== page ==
To-date, there is no established medical treatment for HPP [2, 3]. Attempted enzyme replacement therapy (EzRT) using intravenous (IV) infusions of ALP-rich plasma from Paget bone disease patients, purified human liver ALP, or purified human placental ALP was followed by failure to rescue severely affected infants [19-22]. However, in 2008, we reported that newborn Akp2−/− mice receiving a daily, high-dose (8.2 mg/kg), subcutaneous (SC) injection of a bone-targeted form of recombinant TNSALP, sALP-FcD10 (renamed ENB-0040), grew normally and appeared well without skeletal or dental disease, or epilepsy, demonstrating that this EzRT could prevent all of the manifestations of infantile HPP in this murine model [23; 24].

Here, we present a dose-response study that establishes the optimal dose of ENB-0040 for prevention of HPP in Akp2−/− mice, and thereby enhances the preclinical foundation for EzRT trials for HPP patients.

Materials and methods

Mouse model of Infantile HPP

The Akp2−/− knockout mice, created by insertion of the Neo cassette into exon 6 of the mouse TNSALP gene (Akp2) via homologous recombination, functionally inactivates the Akp2 gene resulting in no detectable TNSALP mRNA or protein [8]. These Akp2−/− mice, maintained in a 12.5% C57Bl/6 - 87.5% 129J background, closely phenocopy infantile HPP [8, 9]. Like those severely affected patients, Akp2−/− mice have global deficiency of TNSALP activity, extracellular accumulation of the ALP substrates PPi, PLP, and phosphoethanolamine (PEA), and postnatally manifest an acquired defect in mineralization of skeletal matrix leading to radiographically and histologically obvious rickets [9]. They have stunted growth and also develop seizures and apnea, and die between postnatal days 10-12 [8-10]. Pyridoxine supplementation briefly suppresses their seizures and extends their lifespan, but only until postnatal days 18-22 [10, 12]. Therefore, all animals (breeders, nursing mothers and their pups, and weanlings) in this study were given free access to modified laboratory rodent diet 5001 containing increased levels (325 ppm) of pyridoxine. The Akp2−/− homozygous mice were identified at birth (Day 0) by PCR of tissue biopsies using specific primers to exon 6 of the mouse TNSALP gene: 5′-GTCCGTGGGCATTGTGACTACCAC-3′ and 5′-TGCTGCTCCACTCACGTCG-3′.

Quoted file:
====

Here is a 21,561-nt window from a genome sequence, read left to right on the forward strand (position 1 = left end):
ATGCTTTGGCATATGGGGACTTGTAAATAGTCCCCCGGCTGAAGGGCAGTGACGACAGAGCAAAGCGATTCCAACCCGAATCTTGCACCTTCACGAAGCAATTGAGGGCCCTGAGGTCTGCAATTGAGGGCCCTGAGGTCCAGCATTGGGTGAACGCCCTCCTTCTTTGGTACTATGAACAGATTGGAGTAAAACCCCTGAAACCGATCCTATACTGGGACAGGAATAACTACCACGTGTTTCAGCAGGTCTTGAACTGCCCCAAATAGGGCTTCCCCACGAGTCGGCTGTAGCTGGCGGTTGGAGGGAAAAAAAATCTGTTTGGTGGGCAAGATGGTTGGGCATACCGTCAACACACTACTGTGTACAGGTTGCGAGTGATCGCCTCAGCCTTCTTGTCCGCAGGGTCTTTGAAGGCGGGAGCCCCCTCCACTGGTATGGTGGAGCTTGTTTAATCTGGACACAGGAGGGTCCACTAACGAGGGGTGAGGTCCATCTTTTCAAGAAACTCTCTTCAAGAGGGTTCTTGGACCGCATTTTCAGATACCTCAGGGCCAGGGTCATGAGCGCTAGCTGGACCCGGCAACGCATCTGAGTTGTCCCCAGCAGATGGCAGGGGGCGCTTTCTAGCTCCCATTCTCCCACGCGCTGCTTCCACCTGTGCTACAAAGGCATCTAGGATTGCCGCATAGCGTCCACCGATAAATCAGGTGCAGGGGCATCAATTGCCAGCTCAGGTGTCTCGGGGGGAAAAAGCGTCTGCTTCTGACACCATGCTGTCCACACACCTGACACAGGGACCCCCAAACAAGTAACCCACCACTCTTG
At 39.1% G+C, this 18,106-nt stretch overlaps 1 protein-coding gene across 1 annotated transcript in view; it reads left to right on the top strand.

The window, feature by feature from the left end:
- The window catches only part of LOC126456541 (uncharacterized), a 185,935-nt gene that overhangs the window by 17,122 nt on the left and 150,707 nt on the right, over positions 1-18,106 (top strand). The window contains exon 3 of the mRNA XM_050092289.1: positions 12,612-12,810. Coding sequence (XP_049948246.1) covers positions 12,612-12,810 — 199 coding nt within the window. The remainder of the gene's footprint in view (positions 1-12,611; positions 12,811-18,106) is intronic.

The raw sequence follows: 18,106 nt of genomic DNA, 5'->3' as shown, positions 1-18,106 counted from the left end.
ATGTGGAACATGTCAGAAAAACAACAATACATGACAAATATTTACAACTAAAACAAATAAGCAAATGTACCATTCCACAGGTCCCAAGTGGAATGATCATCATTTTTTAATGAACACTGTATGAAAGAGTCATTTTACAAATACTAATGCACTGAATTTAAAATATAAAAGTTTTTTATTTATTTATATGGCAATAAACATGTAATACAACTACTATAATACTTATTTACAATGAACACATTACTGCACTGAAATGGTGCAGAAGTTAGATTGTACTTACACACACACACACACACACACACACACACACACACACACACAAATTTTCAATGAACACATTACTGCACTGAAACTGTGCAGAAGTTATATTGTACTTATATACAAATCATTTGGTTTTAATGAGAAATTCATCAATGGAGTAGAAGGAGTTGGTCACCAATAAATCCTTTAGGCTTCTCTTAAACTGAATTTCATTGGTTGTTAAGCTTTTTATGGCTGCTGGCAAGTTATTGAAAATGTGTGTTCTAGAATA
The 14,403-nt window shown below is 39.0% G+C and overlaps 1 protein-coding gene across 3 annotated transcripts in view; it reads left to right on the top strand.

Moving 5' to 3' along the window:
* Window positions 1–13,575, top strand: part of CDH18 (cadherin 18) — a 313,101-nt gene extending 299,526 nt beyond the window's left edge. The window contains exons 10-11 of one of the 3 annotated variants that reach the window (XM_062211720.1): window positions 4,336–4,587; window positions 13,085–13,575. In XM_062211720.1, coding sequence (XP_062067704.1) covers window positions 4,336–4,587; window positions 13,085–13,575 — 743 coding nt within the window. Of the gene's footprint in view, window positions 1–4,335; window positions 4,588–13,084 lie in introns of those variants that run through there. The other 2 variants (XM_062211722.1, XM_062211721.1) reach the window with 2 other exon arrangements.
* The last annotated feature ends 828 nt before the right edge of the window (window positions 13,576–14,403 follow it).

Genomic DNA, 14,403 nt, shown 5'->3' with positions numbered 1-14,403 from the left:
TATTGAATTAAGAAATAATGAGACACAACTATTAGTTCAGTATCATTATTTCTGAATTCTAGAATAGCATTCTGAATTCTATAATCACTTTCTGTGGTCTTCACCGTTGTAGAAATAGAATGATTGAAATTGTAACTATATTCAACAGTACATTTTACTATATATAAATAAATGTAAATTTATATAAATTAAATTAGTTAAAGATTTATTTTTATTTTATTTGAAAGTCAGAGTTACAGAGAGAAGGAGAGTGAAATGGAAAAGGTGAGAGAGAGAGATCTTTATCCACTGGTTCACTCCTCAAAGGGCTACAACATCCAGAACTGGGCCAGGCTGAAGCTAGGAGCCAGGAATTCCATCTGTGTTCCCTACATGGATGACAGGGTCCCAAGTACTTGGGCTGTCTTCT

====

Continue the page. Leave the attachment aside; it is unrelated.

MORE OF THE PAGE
Bone-targeted, recombinant, human TNSALP

The ENB-0040 (sALP-FcD10) fusion protein contains recombinant human soluble TNSALP (sALP), the constant region of human IgG1 Fc domain (Fc) to facilitate purification, and a deca-aspartate motif (D10) for bone mineral targeting [24]. The expression, purification, and characterization of this fusion protein have been published [23]. Lot number PUR012F01 of ENB-0040 [produced under Current Good Manufacturing Practices (cGMP) formulated at 0.15, 0.6 and 2.5 mg/mL in 25 mmol/L sodium phosphate, 150 mmol/L sodium chloride, pH 7.4] was used in the current study.

Dose-response study

Akp2−/− mice were divided into 5 groups: Group 1 (Vehicle): Akp2−/− mice treated with vehicle SC daily (n=21); Group 2 (Tx-0.5): Akp2−/− mice treated with ENB-0040 at 0.5 mg/kg SC daily (n=18); Group 3 (Tx-2.0): Akp2−/− mice treated with ENB-0040 at 2.0 mg/kg SC daily (n=20); and Group 4 (Tx-8.2): Akp2−/− mice treated with ENB-0040 at 8.2 mg/kg SC daily (n=19). Group 5 (WT): wild-type littermates of Akp2−/− mice served as reference animals and did not receive injections (n=33). Injections were administered between 8:00 and 11:00 AM, and dose volume was set at 3.3 mL/kg body weight. The actual volume given was calculated and adjusted based on the daily body weight measured prior to injection. Vehicle or ENB-0040 was injected SC into the scapular region. All treatments began on postnatal Day 1, and were repeated daily for up to 43 days or until the time of necropsy.